A rockstar-unicorn-ninja-whatever is not going to solve your productivity issues if those issues arise from broader optimization issues - morale, communications and team cohesion especially. What WILL happen if there are deeper rooted issues is that the ninja will come on for a bit, do some things and ninja-smoke off when they figure out how deeply rooted the issues are which causes a degradation of the three most important factors to said ninja - autonomy, mastery and purpose. Not only do we strive for those three, but we are inherently social beings - nature calls for having social well-being. When our social well-being is not upheld we will fall behind our potential.

And you're still on the downside of the market, so there's that problem. I will guarantee you that salespeople are at it regularly pitching the great folks on your team. Any give one of them has inboxes full of emails and messages from recruiters. The other side of most of those openings are mirror images of yours in that their either adding or replacing staff because they've got a pile of work to get done yesterday. Some aren't but most are.

Solutions

You've got to offer something they don't. Compensation, bonuses, and benefits are a given in any decent market. Anyone worthwhile can get those anywhere. Your business may operate in non-IT markets and perhaps are on the upside of the supply chain (unlike in IT). But in your technology departments you're on the demand side - you need good people and the supply is limited.

In order to combat such a position and come out ahead you have to optimize for the long-haul. There may be some short-term goals that occupy much space in the present, but even if those are met you may end up in a position that doesn't set you up well for the next steps, the next goals...it's all about being strategic! Look for more global optimizations rather than local ones - unless the local optimizations truly do lead to a global optimum.

What you've got to do if focus on 2 things - optimizing your workflow and retaining talent. Both of those involve investing in the talent you've got on-hand. If you are willing to take a $20k hit for hiring new personnel or a $120k+ hit annually you certainly have the ability to work on improving the personnel you already have. Additionally, you can certainly afford to improve your system or process. Take a serious look at any bottlenecks - technical or otherwise - and address knowledge gaps, personnel conflicts and process issues BEFORE adding more calamity to the mix by hiring.

Get out there and spread some buzz in the developer community about your organization. When you're ready to hire - when your house is in order and you are prepared to properly on-board - you'll have developers coming to you rather than having to hard-sell. Basically you'd be marketing which makes it easier to sell. Having a great team, process, and organization to brag about is a great way to attract the top talent that you will now be able to retain.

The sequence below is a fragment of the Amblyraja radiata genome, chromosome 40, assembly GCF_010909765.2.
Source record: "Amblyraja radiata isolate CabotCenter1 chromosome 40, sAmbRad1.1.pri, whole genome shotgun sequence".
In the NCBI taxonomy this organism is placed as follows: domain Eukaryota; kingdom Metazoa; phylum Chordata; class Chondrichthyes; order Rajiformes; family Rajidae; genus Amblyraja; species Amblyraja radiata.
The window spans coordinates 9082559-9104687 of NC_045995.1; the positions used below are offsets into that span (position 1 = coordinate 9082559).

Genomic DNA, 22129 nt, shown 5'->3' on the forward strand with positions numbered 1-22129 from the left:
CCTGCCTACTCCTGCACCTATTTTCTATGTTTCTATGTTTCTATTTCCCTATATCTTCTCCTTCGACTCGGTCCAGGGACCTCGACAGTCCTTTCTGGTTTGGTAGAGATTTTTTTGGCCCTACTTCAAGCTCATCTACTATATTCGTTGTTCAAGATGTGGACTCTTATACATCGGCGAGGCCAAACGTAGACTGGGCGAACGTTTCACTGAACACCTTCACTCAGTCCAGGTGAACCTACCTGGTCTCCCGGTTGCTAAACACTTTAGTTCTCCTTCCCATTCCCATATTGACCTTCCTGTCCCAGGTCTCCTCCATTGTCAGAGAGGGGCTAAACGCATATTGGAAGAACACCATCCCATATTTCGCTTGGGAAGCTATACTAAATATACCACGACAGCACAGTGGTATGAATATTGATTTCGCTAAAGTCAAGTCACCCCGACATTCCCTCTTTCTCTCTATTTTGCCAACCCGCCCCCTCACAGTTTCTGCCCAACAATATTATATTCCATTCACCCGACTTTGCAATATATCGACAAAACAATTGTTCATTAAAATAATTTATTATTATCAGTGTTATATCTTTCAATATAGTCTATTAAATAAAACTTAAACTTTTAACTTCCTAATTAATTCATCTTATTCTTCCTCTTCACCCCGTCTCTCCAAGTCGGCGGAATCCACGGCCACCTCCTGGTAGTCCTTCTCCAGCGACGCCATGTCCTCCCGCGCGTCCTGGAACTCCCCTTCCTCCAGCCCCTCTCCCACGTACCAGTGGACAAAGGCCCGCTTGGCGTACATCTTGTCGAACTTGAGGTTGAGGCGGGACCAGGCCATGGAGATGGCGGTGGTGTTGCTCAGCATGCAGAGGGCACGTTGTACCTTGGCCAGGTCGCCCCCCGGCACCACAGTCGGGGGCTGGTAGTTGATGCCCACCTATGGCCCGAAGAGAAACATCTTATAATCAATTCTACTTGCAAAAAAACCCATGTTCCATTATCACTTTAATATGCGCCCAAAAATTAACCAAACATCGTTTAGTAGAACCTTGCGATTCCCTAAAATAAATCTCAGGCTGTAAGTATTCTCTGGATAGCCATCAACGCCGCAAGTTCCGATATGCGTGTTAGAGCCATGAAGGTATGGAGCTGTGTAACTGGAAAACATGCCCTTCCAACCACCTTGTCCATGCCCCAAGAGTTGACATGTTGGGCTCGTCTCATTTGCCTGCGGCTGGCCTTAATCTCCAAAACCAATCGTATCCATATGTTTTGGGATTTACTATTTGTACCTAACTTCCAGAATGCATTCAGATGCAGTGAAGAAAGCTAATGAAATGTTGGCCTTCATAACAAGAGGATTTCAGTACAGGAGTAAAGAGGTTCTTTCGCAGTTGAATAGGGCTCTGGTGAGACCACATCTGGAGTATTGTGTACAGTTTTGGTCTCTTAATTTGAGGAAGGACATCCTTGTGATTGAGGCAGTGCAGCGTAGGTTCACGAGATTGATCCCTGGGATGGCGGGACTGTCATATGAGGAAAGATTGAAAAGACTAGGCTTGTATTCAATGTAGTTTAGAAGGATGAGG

Non-Solutions


Consider hiring all rockstar devs. They may all be fantastic in their own right. And at the same time if they can't work well together or communicate or the process hinders productivity anyways or they end up building the wrong things - it doesn't matter how good each one is.

And how about the case of pushing to get a release done? By pushing I mean everyone working late and just churning away...dropping principles and mounting up debt to get the thing done. That's a way to burn folks out and in this heyday of IT, that's a recipe for exodus. As far as turnover goes, going back to the active traders, fees are costly and chew away at the gains. You've got to have retention for the long-haul.

But that's not the only danger with churn and burn. What's left behind may end up slowing things down significantly in the future. Move too fast, slap things together, drop important practices and time for reflection, team building, etc and it'll only lead to further entrenchment of negative reinforcement - a negative feedback cycle. This has been well-known for a long time now.

Adding people will always slow things down for awhile. Adding them to a late project is classic mistake that no-one should be making anymore.

Outcomes of Successful Solutions

Once you've applied a successful solution, you should be able to compare the outcome to the baseline. That's right, make sure to capture your current state so that you can KNOW that you've solved solved the problem.

You should be seeing better employee retention, improvement of skills, lower stress, higher morale, engagement, proactive behavior, lower bug count if you'd like to address that metric, and more valuable production if your process is really in order. The latter may be beyond your own sphere of control, but perhaps it is not beyond your sphere of influence, but since this post is about the productivity of your own group it may well be beyond scope for now. However, that's arguable since your productivity should actually be measured by the actual value delivered. I'm sure to do a post in the future about that.

Friday, October 6, 2017

Cultural Evolution Part Three